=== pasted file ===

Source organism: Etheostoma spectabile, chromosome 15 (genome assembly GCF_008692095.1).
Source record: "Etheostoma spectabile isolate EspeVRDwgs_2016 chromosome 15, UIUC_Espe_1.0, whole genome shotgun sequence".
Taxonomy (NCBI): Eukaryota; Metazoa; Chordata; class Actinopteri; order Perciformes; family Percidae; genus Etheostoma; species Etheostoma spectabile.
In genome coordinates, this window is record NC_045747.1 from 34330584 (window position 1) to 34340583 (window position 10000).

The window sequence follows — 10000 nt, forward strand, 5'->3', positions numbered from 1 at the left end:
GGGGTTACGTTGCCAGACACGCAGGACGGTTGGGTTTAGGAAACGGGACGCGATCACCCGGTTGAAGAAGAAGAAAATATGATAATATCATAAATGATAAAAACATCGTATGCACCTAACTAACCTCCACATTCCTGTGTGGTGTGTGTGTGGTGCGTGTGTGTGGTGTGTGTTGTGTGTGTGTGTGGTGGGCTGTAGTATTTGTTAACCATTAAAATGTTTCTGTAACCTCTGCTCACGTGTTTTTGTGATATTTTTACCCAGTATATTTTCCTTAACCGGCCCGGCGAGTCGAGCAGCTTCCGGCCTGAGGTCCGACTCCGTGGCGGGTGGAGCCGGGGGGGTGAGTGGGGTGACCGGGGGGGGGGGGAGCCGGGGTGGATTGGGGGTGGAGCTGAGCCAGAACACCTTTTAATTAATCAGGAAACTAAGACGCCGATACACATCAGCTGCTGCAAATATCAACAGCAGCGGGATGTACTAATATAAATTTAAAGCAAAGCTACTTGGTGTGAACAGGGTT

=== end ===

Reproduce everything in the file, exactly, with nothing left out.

Source organism: Etheostoma spectabile, chromosome 15 (genome assembly GCF_008692095.1).
Source record: "Etheostoma spectabile isolate EspeVRDwgs_2016 chromosome 15, UIUC_Espe_1.0, whole genome shotgun sequence".
Taxonomy (NCBI): Eukaryota; Metazoa; Chordata; class Actinopteri; order Perciformes; family Percidae; genus Etheostoma; species Etheostoma spectabile.
In genome coordinates, this window is record NC_045747.1 from 34330584 (window position 1) to 34340583 (window position 10000).

The window sequence follows — 10000 nt, forward strand, 5'->3', positions numbered from 1 at the left end:
GGGGTTACGTTGCCAGACACGCAGGACGGTTGGGTTTAGGAAACGGGACGCGATCACCCGGTTGAAGAAGAAGAAAATATGATAATATCATAAATGATAAAAACATCGTATGCACCTAACTAACCTCCACATTCCTGTGTGGTGTGTGTGTGGTGCGTGTGTGTGGTGTGTGTTGTGTGTGTGTGTGGTGGGCTGTAGTATTTGTTAACCATTAAAATGTTTCTGTAACCTCTGCTCACGTGTTTTTGTGATATTTTTACCCAGTATATTTTCCTTAACCGGCCCGGCGAGTCGAGCAGCTTCCGGCCTGAGGTCCGACTCCGTGGCGGGTGGAGCCGGGGGGGTGAGTGGGGTGACCGGGGGGGGGGGGAGCCGGGGTGGATTGGGGGTGGAGCTGAGCCAGAACACCTTTTAATTAATCAGGAAACTAAGACGCCGATACACATCAGCTGCTGCAAATATCAACAGCAGCGGGATGTACTAATATAAATTTAAAGCAAAGCTACTTGGTGTGAACAGGGTT